Background: I am seeking an alternative UK electoral system that would have multi-member constituencies instead of single member, which would create multi-party (proportional) governments. Proportional representation and STV both meet this criteria.

Question: What are the differences between them other than PR favours parties over individual representatives?

  • I edited your post to try and make it more clear, please inform me if I messed anything up. Oct 22 '21 at 16:21
  • Off topic, but the appetite for change to the electoral system in the UK was badly damaged by the AV referendum of 2011. It was perceived as an attempt at a power grab by the Lib Dems. Right or wrong, you've got a mountain to climb to persuade people that change is worth considering en.wikipedia.org/wiki/… Oct 24 '21 at 17:59

Wikipedia writes:

The most widely used families of Proportional representation (PR) electoral systems are party-list PR, single transferable vote (STV), and mixed-member PR (MMP).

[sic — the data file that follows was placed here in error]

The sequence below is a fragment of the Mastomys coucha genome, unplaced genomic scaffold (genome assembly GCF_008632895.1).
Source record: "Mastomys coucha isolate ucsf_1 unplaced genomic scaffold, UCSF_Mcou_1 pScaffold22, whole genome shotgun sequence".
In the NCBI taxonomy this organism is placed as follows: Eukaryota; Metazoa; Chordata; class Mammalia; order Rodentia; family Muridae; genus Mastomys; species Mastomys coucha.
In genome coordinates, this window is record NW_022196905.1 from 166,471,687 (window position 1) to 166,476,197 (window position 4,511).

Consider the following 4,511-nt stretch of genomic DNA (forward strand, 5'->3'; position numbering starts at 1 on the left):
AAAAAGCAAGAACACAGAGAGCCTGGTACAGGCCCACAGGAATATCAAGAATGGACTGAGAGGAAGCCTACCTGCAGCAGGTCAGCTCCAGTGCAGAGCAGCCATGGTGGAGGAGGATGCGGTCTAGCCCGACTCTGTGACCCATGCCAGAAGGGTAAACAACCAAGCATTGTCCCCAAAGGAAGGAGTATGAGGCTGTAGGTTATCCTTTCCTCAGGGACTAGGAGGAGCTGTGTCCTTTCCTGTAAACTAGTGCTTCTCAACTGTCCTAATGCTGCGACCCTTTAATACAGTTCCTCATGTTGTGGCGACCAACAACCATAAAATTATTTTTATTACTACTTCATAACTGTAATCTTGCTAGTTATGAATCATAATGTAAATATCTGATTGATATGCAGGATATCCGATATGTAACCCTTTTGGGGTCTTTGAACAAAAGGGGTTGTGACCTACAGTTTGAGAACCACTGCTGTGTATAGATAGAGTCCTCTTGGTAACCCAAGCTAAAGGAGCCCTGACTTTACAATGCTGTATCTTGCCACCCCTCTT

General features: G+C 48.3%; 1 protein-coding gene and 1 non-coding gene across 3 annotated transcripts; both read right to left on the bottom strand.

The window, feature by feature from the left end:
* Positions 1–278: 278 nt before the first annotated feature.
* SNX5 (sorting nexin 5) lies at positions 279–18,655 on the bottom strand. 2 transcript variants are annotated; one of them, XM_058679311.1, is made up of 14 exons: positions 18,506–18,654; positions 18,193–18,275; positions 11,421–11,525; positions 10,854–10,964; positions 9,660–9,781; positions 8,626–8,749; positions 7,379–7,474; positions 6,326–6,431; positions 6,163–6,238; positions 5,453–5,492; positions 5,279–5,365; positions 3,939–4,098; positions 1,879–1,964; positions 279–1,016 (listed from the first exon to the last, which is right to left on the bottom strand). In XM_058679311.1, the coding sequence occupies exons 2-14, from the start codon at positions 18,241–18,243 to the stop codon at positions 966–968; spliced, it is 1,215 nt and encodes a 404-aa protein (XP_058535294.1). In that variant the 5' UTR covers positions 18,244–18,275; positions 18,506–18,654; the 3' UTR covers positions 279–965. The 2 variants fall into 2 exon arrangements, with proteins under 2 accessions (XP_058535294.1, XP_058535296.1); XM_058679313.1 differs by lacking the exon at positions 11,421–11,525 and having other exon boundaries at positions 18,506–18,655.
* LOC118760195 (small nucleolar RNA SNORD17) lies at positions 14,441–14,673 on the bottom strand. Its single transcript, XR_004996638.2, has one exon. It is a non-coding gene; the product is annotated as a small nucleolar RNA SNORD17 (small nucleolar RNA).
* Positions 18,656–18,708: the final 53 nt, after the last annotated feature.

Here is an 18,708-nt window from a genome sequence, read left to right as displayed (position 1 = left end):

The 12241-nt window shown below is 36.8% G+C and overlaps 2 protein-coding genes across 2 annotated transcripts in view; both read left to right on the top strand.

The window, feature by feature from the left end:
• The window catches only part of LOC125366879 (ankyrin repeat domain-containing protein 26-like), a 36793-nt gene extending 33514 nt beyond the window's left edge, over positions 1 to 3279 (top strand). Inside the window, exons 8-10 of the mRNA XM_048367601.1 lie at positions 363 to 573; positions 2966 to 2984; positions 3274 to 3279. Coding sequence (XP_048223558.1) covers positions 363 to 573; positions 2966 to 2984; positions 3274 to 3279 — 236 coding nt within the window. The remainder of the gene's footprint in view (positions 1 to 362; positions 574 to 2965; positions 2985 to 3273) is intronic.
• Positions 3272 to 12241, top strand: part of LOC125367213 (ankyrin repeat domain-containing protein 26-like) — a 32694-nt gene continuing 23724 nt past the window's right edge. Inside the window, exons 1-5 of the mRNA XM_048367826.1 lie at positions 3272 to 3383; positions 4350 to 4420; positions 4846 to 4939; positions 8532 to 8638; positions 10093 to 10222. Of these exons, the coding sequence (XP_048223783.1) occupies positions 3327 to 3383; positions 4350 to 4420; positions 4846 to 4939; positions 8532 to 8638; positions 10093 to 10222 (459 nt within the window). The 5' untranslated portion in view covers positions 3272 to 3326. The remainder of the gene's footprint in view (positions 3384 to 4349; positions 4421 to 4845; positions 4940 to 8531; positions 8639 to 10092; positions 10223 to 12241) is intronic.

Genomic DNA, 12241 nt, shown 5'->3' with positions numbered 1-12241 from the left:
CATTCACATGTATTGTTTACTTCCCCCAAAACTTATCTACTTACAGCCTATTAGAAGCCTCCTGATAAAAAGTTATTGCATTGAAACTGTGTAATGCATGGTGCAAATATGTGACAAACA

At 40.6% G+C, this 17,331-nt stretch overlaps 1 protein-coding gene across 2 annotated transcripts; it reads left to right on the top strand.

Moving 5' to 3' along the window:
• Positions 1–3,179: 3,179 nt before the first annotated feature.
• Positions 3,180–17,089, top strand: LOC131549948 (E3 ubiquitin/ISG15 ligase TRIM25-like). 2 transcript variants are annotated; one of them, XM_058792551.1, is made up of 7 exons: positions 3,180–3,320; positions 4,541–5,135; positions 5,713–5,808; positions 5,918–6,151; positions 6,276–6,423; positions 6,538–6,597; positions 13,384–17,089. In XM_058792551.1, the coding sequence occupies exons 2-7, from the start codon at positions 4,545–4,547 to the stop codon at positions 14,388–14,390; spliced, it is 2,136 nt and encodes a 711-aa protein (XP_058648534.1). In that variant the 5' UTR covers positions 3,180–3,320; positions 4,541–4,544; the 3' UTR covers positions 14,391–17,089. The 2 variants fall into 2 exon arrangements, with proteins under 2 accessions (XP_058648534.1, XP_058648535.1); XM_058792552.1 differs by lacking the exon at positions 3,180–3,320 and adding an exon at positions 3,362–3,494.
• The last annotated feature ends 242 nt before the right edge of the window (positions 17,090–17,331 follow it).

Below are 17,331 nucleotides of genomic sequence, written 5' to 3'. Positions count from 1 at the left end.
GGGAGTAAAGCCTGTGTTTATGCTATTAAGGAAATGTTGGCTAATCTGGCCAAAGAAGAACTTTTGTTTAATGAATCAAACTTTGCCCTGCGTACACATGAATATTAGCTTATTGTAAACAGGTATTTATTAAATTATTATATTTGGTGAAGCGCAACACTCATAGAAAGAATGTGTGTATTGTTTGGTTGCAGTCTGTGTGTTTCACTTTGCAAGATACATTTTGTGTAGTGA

I take it you're asking about party-list PR as opposed to STV?

One difference is that in party-list PR, the preference order is assumed to lie along party lines (and in some systems, determined by the party rather than the individual voter). This means that exotic voter preferences can not be expressed.

On the other hand, party-list PR can easily be expanded to transfer votes outside the district, which STV systems generally find impractical. For instance, in Biproportional Apportionment, a party that is eliminated in one district can "transfer" their votes to that party's candidates in other districts, which (unlike STV or plain party-list PR) enables smallish, geographically distributed parties to be represented in parliament, which in turn makes it easier to start a new political party, thus increasing the diversity of the political spectrum.

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